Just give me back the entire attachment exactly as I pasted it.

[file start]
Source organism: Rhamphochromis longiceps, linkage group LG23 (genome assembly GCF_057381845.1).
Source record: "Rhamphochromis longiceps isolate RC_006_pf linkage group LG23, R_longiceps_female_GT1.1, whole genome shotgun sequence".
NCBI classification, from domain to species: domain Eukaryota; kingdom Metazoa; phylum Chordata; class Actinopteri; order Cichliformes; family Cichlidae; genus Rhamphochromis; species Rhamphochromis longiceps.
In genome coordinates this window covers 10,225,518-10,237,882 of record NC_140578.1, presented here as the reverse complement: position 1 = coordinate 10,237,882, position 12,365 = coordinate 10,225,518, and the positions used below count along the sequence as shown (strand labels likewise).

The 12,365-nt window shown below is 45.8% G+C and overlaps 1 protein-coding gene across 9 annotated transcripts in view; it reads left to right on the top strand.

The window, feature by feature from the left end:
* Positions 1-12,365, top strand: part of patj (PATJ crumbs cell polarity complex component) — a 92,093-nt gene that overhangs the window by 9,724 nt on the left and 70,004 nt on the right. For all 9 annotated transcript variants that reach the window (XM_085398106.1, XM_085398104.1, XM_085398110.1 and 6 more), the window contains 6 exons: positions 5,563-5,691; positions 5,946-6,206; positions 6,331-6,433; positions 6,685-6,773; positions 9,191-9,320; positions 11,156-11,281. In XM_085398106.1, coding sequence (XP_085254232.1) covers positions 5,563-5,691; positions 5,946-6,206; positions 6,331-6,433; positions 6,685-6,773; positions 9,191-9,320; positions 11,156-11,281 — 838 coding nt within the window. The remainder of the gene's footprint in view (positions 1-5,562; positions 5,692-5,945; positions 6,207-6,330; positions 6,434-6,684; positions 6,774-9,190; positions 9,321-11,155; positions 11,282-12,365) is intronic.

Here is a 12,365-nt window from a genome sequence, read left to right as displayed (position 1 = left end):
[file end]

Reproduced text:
Source organism: Rhamphochromis longiceps, linkage group LG23 (genome assembly GCF_057381845.1).
Source record: "Rhamphochromis longiceps isolate RC_006_pf linkage group LG23, R_longiceps_female_GT1.1, whole genome shotgun sequence".
NCBI classification, from domain to species: domain Eukaryota; kingdom Metazoa; phylum Chordata; class Actinopteri; order Cichliformes; family Cichlidae; genus Rhamphochromis; species Rhamphochromis longiceps.
In genome coordinates this window covers 10,225,518-10,237,882 of record NC_140578.1, presented here as the reverse complement: position 1 = coordinate 10,237,882, position 12,365 = coordinate 10,225,518, and the positions used below count along the sequence as shown (strand labels likewise).

The 12,365-nt window shown below is 45.8% G+C and overlaps 1 protein-coding gene across 9 annotated transcripts in view; it reads left to right on the top strand.

The window, feature by feature from the left end:
* Positions 1-12,365, top strand: part of patj (PATJ crumbs cell polarity complex component) — a 92,093-nt gene that overhangs the window by 9,724 nt on the left and 70,004 nt on the right. For all 9 annotated transcript variants that reach the window (XM_085398106.1, XM_085398104.1, XM_085398110.1 and 6 more), the window contains 6 exons: positions 5,563-5,691; positions 5,946-6,206; positions 6,331-6,433; positions 6,685-6,773; positions 9,191-9,320; positions 11,156-11,281. In XM_085398106.1, coding sequence (XP_085254232.1) covers positions 5,563-5,691; positions 5,946-6,206; positions 6,331-6,433; positions 6,685-6,773; positions 9,191-9,320; positions 11,156-11,281 — 838 coding nt within the window. The remainder of the gene's footprint in view (positions 1-5,562; positions 5,692-5,945; positions 6,207-6,330; positions 6,434-6,684; positions 6,774-9,190; positions 9,321-11,155; positions 11,282-12,365) is intronic.

Here is a 12,365-nt window from a genome sequence, read left to right as displayed (position 1 = left end):